IDEAS home Printed from
MyIDEAS: Login to save this paper or follow this series

Quantitative Easing and Proposals for Reform of Monetary Policy Operations

  • Scott Fullwiler
  • L. Randall Wray

Beyond its original mission to "furnish an elastic currency" as lender of last resort and manager of the payments system, the Federal Reserve has always been responsible (along with the Treasury) for regulating and supervising member banks. After World War II, Congress directed the Fed to pursue a dual mandate, long interpreted to mean full employment with reasonable price stability. The Fed has been left to decide how to achieve these objectives, and it has over time come to view price stability as the more important of the two. In our view, the Fed's focus on inflation fighting diverted its attention from its responsibility to regulate and supervise the financial sector, and its mandate to keep unemployment low. Its shift of priorities contributed to creation of the conditions that led to this crisis. Now in its third phase of responding to the crisis and the accompanying deep recession-so-called "quantitative easing 2," or "QE2'-the Fed is currently in the process of purchasing $600 billion in Treasuries. Like its predecessor, QE1, QE2 is unlikely to seriously impact either of the Fed's dual objectives, however, for the following reasons: (1) additional bank reserves do not enable greater bank lending; (2) the interest rate effects are likely to be small at best given the Fed's tactical approach to QE2, while the private sector is attempting to deleverage at any rate, not borrow more; (3) purchases of Treasuries are simply an asset swap that reduce the maturity and liquidity of private sector assets but do not raise incomes of the private sector; and (4) given the reduced maturity of private sector Treasury portfolios, reduced net interest income could actually be mildly deflationary. The most fundamental shortcoming of QE—or, in fact, of using monetary policy in general to combat the recession-is that it only "works" if it somehow induces the private sector to spend more out of current income. A much more direct approach, particularly given much-needed deleveraging by the private sector, is to target growth in after tax incomes and job creation through appropriate and sufficiently large fiscal actions. Unfortunately, stimulus efforts to date have not met these criteria, and so have mostly kept the recession from being far worse rather than enabling a significant economic recovery. Finally, while there is identical risk to the federal government whether a bailout, a loan, or an asset purchase is undertaken by the Fed or the Treasury, there have been enormous, fundamental differences in democratic accountability for the two institutions when such actions have been taken since the crisis began. Public debates surrounding the wisdom of bailouts for the auto industry, or even continuing to provide benefits to the unemployed, never took place when it came to the Fed committing trillions of dollars to the financial system—even though, again, the federal government is "on the hook" in every instance.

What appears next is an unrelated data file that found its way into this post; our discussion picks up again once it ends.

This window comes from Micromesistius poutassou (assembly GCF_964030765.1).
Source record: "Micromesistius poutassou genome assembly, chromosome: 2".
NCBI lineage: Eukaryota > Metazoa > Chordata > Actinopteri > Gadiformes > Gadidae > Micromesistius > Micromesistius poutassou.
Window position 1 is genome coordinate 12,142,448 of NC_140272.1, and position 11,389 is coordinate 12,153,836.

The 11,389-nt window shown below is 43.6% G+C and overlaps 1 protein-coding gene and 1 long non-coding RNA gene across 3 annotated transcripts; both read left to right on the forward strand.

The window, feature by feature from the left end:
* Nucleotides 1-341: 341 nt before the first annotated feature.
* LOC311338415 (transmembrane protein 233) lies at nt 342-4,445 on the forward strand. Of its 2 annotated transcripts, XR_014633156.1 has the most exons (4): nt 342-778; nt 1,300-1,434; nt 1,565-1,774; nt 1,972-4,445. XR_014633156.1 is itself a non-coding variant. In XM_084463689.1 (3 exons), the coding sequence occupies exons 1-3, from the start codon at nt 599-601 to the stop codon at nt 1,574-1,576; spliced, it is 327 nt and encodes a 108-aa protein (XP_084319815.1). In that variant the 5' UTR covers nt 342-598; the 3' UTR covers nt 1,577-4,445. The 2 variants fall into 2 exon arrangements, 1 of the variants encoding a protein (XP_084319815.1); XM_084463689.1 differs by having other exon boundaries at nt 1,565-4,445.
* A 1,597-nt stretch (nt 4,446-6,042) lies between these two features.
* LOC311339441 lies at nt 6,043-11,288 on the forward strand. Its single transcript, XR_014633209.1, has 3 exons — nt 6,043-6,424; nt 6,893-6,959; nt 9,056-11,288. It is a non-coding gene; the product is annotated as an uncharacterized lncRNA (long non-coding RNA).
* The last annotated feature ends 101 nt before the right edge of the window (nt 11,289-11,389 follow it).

If you experience problems downloading a file, check if you have the proper application to view it first. In case of further problems read the IDEAS help page. Note that these files are not on the IDEAS site. Please be patient as the files may be large.

File URL:
Download Restriction: no

Paper provided by Levy Economics Institute in its series Economics Working Paper Archive with number wp_645.

in new window

Date of creation: Dec 2010
Date of revision:
Handle: RePEc:lev:wrkpap:wp_645
Contact details of provider: Web page:

No references listed on IDEAS
You can help add them by filling out this form.

This item is not listed on Wikipedia, on a reading list or among the top items on IDEAS.

When requesting a correction, please mention this item's handle: RePEc:lev:wrkpap:wp_645. See general information about how to correct material in RePEc.

For technical questions regarding this item, or to correct its authors, title, abstract, bibliographic or download information, contact: (Marie-Celeste Edwards)

If you have authored this item and are not yet registered with RePEc, we encourage you to do it here. This allows to link your profile to this item. It also allows you to accept potential citations to this item that we are uncertain about.

If references are entirely missing, you can add them using this form.

If the full references list an item that is present in RePEc, but the system did not link to it, you can help with this form.

If you know of missing items citing this one, you can help us creating those links by adding the relevant references in the same way as above, for each refering item. If you are a registered author of this item, you may also want to check the "citations" tab in your profile, as there may be some citations waiting for confirmation.

Please note that corrections may take a couple of weeks to filter through the various RePEc services.

This information is provided to you by IDEAS at the Research Division of the Federal Reserve Bank of St. Louis using RePEc data.